The nonprofit’s fellowships may only last a year, but the goal is to build a sustainable community of civic innovators.
For the past four years, nonprofit fellowship program Code for America has paired programmers and other techies with cities across the nation to develop apps and projects that strengthen civic engagement to address community challenges.
Each year is similar to the next. Code for America announces its partner cities in the fall and then sends a team of fellows to those cities to help kick-start a new tech project that will improve the community. Fellows move to the cities with which they’ve been paired, and depart once projects are complete.
Since the program’s inception, Code for America has helped launch apps like BlightStatus -- which helps New Orleans residents track blighted properties -- and CityVoice, which gathers community feedback on abandoned properties in South Bend, Ind.
But the organization's underlying goals are much greater than what its partner cities and fellows are able to achieve within a 12-month timeframe.
Abhi Nemani, Code for America's co-executive director, says the group's initial goal was to find out what happens when you connect cities with technology. Now with the program four years in, he says Code for America is attempting to create an ecosystem of civic innovation.
The combination of Code for America partner cities, the tech startups incubated from the group's accelerator program and growing community involvement are what help nurture and grow the ecosystem. As the ecosystem grows, more apps and technology are developed as a result.
“You’re seeing the community step up to both use those tools but then also make them better,” Nemani said.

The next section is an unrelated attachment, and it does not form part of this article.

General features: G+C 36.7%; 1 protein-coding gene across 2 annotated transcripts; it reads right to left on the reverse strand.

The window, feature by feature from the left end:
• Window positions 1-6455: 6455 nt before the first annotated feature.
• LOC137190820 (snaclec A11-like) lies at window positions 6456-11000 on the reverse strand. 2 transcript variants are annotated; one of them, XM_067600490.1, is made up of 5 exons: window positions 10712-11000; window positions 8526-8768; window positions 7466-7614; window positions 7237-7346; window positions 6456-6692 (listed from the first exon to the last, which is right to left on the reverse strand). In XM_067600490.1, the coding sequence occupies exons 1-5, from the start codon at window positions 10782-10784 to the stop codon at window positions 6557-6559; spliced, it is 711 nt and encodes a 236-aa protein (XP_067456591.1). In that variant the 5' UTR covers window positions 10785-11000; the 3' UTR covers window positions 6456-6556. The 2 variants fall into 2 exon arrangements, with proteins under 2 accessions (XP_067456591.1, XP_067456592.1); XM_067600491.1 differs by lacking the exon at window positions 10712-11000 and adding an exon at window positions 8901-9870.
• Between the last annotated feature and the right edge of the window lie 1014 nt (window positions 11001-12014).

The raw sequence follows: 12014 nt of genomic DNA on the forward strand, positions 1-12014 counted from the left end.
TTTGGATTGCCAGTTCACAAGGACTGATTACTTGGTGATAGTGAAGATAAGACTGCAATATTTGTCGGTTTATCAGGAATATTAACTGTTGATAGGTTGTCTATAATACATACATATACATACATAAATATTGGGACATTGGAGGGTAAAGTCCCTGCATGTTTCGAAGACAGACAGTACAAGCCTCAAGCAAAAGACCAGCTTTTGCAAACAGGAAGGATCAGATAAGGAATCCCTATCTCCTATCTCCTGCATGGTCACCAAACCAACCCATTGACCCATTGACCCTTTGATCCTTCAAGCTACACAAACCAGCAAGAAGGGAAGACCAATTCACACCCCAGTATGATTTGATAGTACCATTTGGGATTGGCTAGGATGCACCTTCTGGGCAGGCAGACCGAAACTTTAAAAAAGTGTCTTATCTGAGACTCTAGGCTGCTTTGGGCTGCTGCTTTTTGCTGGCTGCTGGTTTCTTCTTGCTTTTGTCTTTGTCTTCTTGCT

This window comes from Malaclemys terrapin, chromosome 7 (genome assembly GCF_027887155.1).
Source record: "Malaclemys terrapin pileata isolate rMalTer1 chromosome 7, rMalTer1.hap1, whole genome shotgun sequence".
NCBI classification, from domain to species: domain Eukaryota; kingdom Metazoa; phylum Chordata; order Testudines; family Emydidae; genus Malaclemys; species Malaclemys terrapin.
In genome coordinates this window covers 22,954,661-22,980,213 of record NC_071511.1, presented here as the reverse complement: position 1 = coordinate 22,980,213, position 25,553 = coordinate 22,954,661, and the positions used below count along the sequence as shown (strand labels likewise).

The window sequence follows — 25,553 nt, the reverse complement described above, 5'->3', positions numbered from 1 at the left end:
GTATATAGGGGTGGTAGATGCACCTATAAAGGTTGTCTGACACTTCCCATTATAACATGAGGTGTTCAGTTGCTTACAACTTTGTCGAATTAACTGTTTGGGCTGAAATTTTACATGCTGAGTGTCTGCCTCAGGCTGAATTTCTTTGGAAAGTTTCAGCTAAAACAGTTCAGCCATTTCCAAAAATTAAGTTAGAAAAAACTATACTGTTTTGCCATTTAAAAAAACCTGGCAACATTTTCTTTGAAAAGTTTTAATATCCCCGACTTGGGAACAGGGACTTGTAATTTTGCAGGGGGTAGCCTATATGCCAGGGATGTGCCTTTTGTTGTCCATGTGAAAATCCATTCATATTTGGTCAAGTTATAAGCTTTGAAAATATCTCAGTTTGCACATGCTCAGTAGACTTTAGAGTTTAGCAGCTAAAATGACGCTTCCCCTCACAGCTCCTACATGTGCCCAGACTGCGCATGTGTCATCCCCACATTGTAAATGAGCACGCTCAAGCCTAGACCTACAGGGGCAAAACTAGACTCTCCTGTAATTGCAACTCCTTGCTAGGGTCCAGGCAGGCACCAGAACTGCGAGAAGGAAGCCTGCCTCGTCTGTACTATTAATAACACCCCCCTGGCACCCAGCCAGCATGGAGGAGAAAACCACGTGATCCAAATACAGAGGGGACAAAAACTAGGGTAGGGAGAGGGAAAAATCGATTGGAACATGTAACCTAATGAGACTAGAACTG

Nemani says Code for America must address two major issues to build a thriving civic innovation ecosystem: application sustainability and open data standards.
One key challenge for Code for America cities is ensuring that apps created during a one-year engagement live on once their hype has dissipated. So far, partner cities have pursued two strategies: one is making sure that apps developed are so valuable that cities commit to maintaining them long-term, and the other is nurturing startup businesses built around the apps.
For example, Philadelphia's Textizen app, born out of the city's Code for America fellowship, lets citizens text feedback to the city government. Since its launch, Textizen has evolved into a tech startup based in San Francisco and now supports feedback submissions for government entities outside of Philadelphia.
But other apps, like Boston’s Discover BPS, which was created with the help of 2011 Code for America fellows, have continued to be maintained within the city. Earlier this week, Boston relaunched a newer version of the app, according to city officials.
Open data standards are another foundation for building on the ongoing civic apps ecosystem – since apps built to these standards could be easily transferred to any jurisdiction using standardized data. Nemani said Code for America is helping cities develop and adopt standards for key data sets.
Earlier this year, San Francisco made restaurant inspection data available on the restaurant rating website Yelp so users can view restaurant reviews and their respective inspection grade. On Tuesday, Oct. 15, Louisville, Ky., officials announced that the city has followed suit and now also publishes restaurant inspection data on Yelp.
“Once you get a city on a data standard, once you build something in one city, it can very easily port to the next city,” Nemani said. “Data standards are a key element for scalability as well, not just for collaboration.”